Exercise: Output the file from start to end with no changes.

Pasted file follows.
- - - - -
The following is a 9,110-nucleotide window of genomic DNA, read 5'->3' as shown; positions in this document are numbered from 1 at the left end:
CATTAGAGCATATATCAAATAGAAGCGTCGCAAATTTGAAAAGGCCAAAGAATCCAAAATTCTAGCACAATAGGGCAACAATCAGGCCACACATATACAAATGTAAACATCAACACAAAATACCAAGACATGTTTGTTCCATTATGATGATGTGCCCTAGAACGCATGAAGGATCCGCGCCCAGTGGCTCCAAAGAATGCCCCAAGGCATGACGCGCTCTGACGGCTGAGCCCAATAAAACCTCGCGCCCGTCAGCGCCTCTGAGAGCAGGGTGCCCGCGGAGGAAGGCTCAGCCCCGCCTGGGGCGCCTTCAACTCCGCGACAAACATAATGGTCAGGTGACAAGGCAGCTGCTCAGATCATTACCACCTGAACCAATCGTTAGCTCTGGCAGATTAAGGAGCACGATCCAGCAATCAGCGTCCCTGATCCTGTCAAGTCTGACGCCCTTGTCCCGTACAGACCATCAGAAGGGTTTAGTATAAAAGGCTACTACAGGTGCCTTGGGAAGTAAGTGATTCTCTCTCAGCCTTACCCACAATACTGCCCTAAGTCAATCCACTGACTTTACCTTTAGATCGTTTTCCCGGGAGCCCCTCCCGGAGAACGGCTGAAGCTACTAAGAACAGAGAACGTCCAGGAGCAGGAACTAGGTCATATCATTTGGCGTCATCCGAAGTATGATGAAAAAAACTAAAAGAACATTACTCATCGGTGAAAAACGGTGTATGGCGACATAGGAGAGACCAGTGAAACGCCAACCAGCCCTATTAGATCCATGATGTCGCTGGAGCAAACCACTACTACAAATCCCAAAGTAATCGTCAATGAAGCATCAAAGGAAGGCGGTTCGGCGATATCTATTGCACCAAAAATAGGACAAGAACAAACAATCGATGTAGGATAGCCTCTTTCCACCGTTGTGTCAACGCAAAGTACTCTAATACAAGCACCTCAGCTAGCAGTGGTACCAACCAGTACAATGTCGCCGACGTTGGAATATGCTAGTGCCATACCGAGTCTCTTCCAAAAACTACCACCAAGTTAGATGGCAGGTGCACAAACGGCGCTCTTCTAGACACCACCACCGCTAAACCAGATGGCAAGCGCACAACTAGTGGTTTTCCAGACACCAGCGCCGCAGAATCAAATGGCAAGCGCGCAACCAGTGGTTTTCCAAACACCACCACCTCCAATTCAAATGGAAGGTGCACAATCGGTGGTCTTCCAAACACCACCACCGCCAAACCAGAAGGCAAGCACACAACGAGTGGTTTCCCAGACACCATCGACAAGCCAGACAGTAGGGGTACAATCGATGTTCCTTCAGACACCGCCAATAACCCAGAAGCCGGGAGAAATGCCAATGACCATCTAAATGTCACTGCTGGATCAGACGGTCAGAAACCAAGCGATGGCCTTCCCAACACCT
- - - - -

The following is a 9,110-nucleotide window of genomic DNA, read 5'->3' as shown; positions in this document are numbered from 1 at the left end:
CATTAGAGCATATATCAAATAGAAGCGTCGCAAATTTGAAAAGGCCAAAGAATCCAAAATTCTAGCACAATAGGGCAACAATCAGGCCACACATATACAAATGTAAACATCAACACAAAATACCAAGACATGTTTGTTCCATTATGATGATGTGCCCTAGAACGCATGAAGGATCCGCGCCCAGTGGCTCCAAAGAATGCCCCAAGGCATGACGCGCTCTGACGGCTGAGCCCAATAAAACCTCGCGCCCGTCAGCGCCTCTGAGAGCAGGGTGCCCGCGGAGGAAGGCTCAGCCCCGCCTGGGGCGCCTTCAACTCCGCGACAAACATAATGGTCAGGTGACAAGGCAGCTGCTCAGATCATTACCACCTGAACCAATCGTTAGCTCTGGCAGATTAAGGAGCACGATCCAGCAATCAGCGTCCCTGATCCTGTCAAGTCTGACGCCCTTGTCCCGTACAGACCATCAGAAGGGTTTAGTATAAAAGGCTACTACAGGTGCCTTGGGAAGTAAGTGATTCTCTCTCAGCCTTACCCACAATACTGCCCTAAGTCAATCCACTGACTTTACCTTTAGATCGTTTTCCCGGGAGCCCCTCCCGGAGAACGGCTGAAGCTACTAAGAACAGAGAACGTCCAGGAGCAGGAACTAGGTCATATCATTTGGCGTCATCCGAAGTATGATGAAAAAAACTAAAAGAACATTACTCATCGGTGAAAAACGGTGTATGGCGACATAGGAGAGACCAGTGAAACGCCAACCAGCCCTATTAGATCCATGATGTCGCTGGAGCAAACCACTACTACAAATCCCAAAGTAATCGTCAATGAAGCATCAAAGGAAGGCGGTTCGGCGATATCTATTGCACCAAAAATAGGACAAGAACAAACAATCGATGTAGGATAGCCTCTTTCCACCGTTGTGTCAACGCAAAGTACTCTAATACAAGCACCTCAGCTAGCAGTGGTACCAACCAGTACAATGTCGCCGACGTTGGAATATGCTAGTGCCATACCGAGTCTCTTCCAAAAACTACCACCAAGTTAGATGGCAGGTGCACAAACGGCGCTCTTCTAGACACCACCACCGCTAAACCAGATGGCAAGCGCACAACTAGTGGTTTTCCAGACACCAGCGCCGCAGAATCAAATGGCAAGCGCGCAACCAGTGGTTTTCCAAACACCACCACCTCCAATTCAAATGGAAGGTGCACAATCGGTGGTCTTCCAAACACCACCACCGCCAAACCAGAAGGCAAGCACACAACGAGTGGTTTCCCAGACACCATCGACAAGCCAGACAGTAGGGGTACAATCGATGTTCCTTCAGACACCGCCAATAACCCAGAAGCCGGGAGAAATGCCAATGACCATCTAAATGTCACTGCTGGATCAGACGGTCAGAAACCAAGCGATGGCCTTCCCAACACCT